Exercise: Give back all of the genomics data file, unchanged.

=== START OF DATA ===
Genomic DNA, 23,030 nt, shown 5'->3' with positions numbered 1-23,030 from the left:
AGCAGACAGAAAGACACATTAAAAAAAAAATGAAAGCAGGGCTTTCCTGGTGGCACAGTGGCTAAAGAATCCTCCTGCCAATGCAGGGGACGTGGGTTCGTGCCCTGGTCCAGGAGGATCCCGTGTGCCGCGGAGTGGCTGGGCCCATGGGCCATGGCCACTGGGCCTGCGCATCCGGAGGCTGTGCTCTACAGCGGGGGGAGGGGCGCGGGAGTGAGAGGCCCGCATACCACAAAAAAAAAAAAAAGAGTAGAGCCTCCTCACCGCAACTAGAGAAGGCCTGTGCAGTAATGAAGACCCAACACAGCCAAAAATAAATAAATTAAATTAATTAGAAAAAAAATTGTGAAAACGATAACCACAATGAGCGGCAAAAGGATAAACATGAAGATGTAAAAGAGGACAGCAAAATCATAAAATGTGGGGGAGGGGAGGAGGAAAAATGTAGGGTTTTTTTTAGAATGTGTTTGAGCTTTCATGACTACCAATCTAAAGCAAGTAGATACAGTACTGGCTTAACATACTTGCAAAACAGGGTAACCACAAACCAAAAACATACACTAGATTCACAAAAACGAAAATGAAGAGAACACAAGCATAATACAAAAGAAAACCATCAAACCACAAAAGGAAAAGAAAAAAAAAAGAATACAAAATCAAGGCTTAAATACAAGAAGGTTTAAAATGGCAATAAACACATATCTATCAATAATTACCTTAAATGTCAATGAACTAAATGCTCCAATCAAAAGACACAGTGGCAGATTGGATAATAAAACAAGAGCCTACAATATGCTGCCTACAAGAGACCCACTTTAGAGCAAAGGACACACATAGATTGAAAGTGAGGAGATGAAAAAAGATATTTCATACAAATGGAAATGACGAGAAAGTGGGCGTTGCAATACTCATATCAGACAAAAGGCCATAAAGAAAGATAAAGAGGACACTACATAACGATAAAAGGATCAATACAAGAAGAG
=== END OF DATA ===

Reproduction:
Genomic DNA, 23,030 nt, shown 5'->3' with positions numbered 1-23,030 from the left:
AGCAGACAGAAAGACACATTAAAAAAAAAATGAAAGCAGGGCTTTCCTGGTGGCACAGTGGCTAAAGAATCCTCCTGCCAATGCAGGGGACGTGGGTTCGTGCCCTGGTCCAGGAGGATCCCGTGTGCCGCGGAGTGGCTGGGCCCATGGGCCATGGCCACTGGGCCTGCGCATCCGGAGGCTGTGCTCTACAGCGGGGGGAGGGGCGCGGGAGTGAGAGGCCCGCATACCACAAAAAAAAAAAAAAGAGTAGAGCCTCCTCACCGCAACTAGAGAAGGCCTGTGCAGTAATGAAGACCCAACACAGCCAAAAATAAATAAATTAAATTAATTAGAAAAAAAATTGTGAAAACGATAACCACAATGAGCGGCAAAAGGATAAACATGAAGATGTAAAAGAGGACAGCAAAATCATAAAATGTGGGGGAGGGGAGGAGGAAAAATGTAGGGTTTTTTTTAGAATGTGTTTGAGCTTTCATGACTACCAATCTAAAGCAAGTAGATACAGTACTGGCTTAACATACTTGCAAAACAGGGTAACCACAAACCAAAAACATACACTAGATTCACAAAAACGAAAATGAAGAGAACACAAGCATAATACAAAAGAAAACCATCAAACCACAAAAGGAAAAGAAAAAAAAAAGAATACAAAATCAAGGCTTAAATACAAGAAGGTTTAAAATGGCAATAAACACATATCTATCAATAATTACCTTAAATGTCAATGAACTAAATGCTCCAATCAAAAGACACAGTGGCAGATTGGATAATAAAACAAGAGCCTACAATATGCTGCCTACAAGAGACCCACTTTAGAGCAAAGGACACACATAGATTGAAAGTGAGGAGATGAAAAAAGATATTTCATACAAATGGAAATGACGAGAAAGTGGGCGTTGCAATACTCATATCAGACAAAAGGCCATAAAGAAAGATAAAGAGGACACTACATAACGATAAAAGGATCAATACAAGAAGAG